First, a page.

Tedra Kirby: Miss-Communication part 1
by Heidi Badenock
In this second instalment of political incorrectness dubbed “Miss-Communication” we meet Tedra Kirby, a bright light with an even brighter future.
Tedra Kirby is a communications specialist and Communications & Marketing Manager at the St Vincent and the Grenadines Community College. Once known as a talkative young lady from the leeward side of mainland St Vincent, Tedra has used her penchant for speaking up and out into a professional qualification which is essential in this age of technology. In this interview with Tedra, our conversation covers a wide range of topics.
Q: Would 15-year-old Tedra be surprised about where you are professionally today?
“Perhaps, but not because of my professional growth or where I am academically but more on the basis of maturity…It’s always been a situation where I end up using my voice and being in the position where I would talk because that has always naturally been me, it’s almost instinctive at this point this would be the career focus that I would eventually choose.”
Q: What would you say has been the most important decision that you have made in your adult life so far?
“Professionally? I would say…The most significant in terms of my development would have been the decision to go to the University of the West Indies (UWI) and double major with one of those majors being communication studies because that single decision was the decision that put me on the path that I am on currently, that single decision was the decision that started everything. Every calculated step that I have taken professionally, every experience that I have had after would have been a direct result of that single decision to pursue my passion, pursue my excellence and go to the UWI to study Communication Studies.
Q: Do you think that we’ve moved away from the foreign is better mindset as it relates to tertiary education?
“Currently, I think unfortunately that mindset is still widespread. However, having experienced both international and Caribbean educational journeys, I know for a fact that it was that Caribbean foundation that allowed me to be so well-rounded and knowledgeable when I went into an international setting. It was that sense of pride and foundation that the UWI instilled in me that allowed me to go to England in the next academic step and proudly display my knowledge, my sense of culture and Caribbean pride. There is the inability for some people to shake that sense of inferiority and I don’t even know if it is a conscious thing for some people, but when that sense of inferiority has been embedded in your DNA through enslavement, it takes a strong individual born into a strong society to really change that, and I know for me I owe a lot to my family and to very influential teachers especially those who taught me history to really appreciate that.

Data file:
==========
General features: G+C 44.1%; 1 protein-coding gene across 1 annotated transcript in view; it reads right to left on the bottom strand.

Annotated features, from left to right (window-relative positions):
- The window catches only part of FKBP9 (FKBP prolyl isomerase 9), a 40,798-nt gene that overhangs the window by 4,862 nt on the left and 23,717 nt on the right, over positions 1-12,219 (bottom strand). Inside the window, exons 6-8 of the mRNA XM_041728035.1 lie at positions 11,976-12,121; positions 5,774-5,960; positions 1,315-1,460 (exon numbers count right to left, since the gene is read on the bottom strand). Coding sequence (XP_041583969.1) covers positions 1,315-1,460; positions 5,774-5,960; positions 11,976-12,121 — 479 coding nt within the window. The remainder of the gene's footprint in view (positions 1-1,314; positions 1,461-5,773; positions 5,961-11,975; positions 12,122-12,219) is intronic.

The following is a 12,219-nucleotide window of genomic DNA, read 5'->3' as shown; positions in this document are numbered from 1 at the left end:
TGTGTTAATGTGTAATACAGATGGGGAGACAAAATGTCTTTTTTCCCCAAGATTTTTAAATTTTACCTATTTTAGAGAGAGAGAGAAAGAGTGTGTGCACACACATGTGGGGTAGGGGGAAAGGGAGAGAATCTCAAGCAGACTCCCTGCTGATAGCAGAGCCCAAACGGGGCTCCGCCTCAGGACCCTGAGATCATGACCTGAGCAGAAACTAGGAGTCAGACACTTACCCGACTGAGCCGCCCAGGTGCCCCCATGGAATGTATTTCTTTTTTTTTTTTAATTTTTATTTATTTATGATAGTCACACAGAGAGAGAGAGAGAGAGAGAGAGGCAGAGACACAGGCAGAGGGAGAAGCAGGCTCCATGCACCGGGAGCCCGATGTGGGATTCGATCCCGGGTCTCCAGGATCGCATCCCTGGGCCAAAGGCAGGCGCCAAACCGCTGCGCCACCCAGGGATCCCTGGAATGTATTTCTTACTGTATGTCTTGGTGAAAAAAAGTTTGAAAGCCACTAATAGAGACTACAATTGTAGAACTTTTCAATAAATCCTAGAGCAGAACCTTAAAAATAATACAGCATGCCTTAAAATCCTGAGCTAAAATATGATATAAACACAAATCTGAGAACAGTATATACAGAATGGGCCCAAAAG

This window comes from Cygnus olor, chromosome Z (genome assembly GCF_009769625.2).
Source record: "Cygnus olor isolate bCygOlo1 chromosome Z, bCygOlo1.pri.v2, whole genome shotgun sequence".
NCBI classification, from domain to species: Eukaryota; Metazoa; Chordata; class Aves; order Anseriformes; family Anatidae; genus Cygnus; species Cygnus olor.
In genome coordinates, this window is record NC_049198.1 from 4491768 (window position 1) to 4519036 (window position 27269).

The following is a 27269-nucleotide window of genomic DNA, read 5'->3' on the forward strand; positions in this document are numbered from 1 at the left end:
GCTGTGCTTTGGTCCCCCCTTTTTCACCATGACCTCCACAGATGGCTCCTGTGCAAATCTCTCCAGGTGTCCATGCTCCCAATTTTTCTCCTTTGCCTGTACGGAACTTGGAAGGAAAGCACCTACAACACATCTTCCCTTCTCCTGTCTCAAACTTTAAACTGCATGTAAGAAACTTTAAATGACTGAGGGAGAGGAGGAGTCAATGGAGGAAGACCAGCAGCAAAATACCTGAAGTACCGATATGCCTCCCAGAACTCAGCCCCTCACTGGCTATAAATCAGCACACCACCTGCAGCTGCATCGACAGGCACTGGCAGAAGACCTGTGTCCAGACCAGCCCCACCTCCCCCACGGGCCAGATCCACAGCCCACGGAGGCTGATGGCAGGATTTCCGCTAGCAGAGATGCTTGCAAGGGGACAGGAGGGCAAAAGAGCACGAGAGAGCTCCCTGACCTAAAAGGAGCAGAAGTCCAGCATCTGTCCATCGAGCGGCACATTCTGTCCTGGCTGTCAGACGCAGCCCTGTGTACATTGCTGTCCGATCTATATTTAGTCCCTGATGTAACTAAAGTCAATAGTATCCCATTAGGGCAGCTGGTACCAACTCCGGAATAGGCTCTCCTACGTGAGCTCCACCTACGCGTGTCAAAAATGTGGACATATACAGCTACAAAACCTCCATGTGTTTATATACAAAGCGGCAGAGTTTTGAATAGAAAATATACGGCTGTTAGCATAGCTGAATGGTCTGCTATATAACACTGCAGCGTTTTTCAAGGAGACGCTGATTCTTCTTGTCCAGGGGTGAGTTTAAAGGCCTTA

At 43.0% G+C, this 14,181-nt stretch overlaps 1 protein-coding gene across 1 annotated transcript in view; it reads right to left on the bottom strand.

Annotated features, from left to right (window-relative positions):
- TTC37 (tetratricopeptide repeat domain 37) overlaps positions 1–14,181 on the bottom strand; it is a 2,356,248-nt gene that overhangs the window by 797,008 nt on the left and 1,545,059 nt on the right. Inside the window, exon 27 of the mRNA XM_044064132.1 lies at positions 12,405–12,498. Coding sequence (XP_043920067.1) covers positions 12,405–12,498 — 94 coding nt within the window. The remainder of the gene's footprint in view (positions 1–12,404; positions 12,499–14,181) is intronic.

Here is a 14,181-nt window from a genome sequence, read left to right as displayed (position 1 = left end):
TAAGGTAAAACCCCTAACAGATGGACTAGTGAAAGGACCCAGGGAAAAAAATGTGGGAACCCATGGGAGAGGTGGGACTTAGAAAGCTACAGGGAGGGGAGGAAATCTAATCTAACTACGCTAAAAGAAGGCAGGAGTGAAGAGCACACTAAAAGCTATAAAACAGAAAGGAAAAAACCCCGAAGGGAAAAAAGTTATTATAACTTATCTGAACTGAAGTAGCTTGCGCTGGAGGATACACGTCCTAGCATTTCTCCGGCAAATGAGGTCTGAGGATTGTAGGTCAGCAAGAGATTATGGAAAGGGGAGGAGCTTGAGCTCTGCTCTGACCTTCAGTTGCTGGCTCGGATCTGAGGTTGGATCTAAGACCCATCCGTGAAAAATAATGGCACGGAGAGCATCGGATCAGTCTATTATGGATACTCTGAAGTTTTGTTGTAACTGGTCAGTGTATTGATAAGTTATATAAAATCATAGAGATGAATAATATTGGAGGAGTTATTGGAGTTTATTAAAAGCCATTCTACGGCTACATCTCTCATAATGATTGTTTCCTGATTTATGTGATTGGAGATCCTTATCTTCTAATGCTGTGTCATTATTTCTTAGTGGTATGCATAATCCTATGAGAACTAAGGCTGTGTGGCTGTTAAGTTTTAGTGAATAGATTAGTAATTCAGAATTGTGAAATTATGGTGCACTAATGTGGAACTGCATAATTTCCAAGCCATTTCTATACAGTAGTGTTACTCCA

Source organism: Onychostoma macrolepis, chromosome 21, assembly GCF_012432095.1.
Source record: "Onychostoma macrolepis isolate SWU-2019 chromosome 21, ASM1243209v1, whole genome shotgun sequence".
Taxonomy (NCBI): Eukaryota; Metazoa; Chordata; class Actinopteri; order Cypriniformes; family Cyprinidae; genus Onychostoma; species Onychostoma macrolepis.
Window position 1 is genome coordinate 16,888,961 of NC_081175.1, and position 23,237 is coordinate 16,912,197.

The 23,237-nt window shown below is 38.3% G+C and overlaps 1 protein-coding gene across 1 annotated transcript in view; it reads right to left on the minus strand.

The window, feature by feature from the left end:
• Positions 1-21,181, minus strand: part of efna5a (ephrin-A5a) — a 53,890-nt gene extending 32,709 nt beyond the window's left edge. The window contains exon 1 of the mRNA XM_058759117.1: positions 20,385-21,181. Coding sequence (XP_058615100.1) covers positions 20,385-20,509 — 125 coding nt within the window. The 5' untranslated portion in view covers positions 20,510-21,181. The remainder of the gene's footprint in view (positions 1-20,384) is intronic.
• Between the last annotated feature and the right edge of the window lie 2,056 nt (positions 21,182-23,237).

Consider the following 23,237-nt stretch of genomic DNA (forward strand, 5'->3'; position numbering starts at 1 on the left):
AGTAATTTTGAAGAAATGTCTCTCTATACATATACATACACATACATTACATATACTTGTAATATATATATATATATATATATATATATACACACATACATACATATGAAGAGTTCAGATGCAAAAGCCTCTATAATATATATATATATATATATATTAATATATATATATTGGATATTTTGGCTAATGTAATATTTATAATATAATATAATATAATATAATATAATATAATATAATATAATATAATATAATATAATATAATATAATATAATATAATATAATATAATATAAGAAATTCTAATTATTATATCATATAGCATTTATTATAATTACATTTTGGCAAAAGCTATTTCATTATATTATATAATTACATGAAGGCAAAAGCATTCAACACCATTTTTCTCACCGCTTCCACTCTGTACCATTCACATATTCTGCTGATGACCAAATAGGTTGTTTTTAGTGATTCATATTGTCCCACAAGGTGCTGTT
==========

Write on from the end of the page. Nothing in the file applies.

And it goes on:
We need to move away from that inferiority complex…A lot of international students come to the UWI to study and it is not just for a sunshine getaway experience but the fact that whatever the UWI offers aligns with what the schools in their [countries] offer…When it comes to inferiority and studying in the Caribbean it is something we need to break free from, it’s an ancestral chain that still bounds us down.”
Q: Would you say that our generation is less inclined to feel that pursuing tertiary education at institutions outside of the Caribbean Region makes them better than those who go to regional institutions?
“I would hope so! Because this sense of going to this foreign school is better is born out of this period of history with enslavement.. when [they] got enough money, especially for the [more privileged] when [they] got enough money, they would send their kids back to the UK and back to wherever to go to school as that was seen as a sign of elevation. But when you look around the Caribbean and you see people in our generation in their different fields…and you realise the quality of individuals we’ve been able to produce right here in the Caribbean are able to rival those educated outside of the Caribbean then it is evident that we are just as good, that there is nothing that separates our excellence from their excellence, the only thing is that we need to learn to appreciate it more. With that said, I would always be vocal about making Caribbean History mandatory for all secondary school students, just as we insist with Maths and English”
Q: What are your hopes for regionalism based on your experience at the UWI?
“…Some may say that it is unrealistic or unachievable…in terms of the Caribbean and how we interact with each other…For me, I do believe that unity is possible. But for that to be possible we need to unlearn a lot of things… this sense that this country is better than that country because we have this resource or that resource. It takes a lot of unlearning for that to happen. But with anything, unity is always strength and until we achieve true unity, until we see the Caribbean as a true community and not as segments within a community, I don’t know how possible that is. We borrow aspects of each other’s culture all the time and I am fortunate enough to instil in students every year a sense of regionalism whenever we cover Caribbean Integration. So, I am mindful of the things that hinder integration.”
l A continuation of Tedra’s interview will follow next week.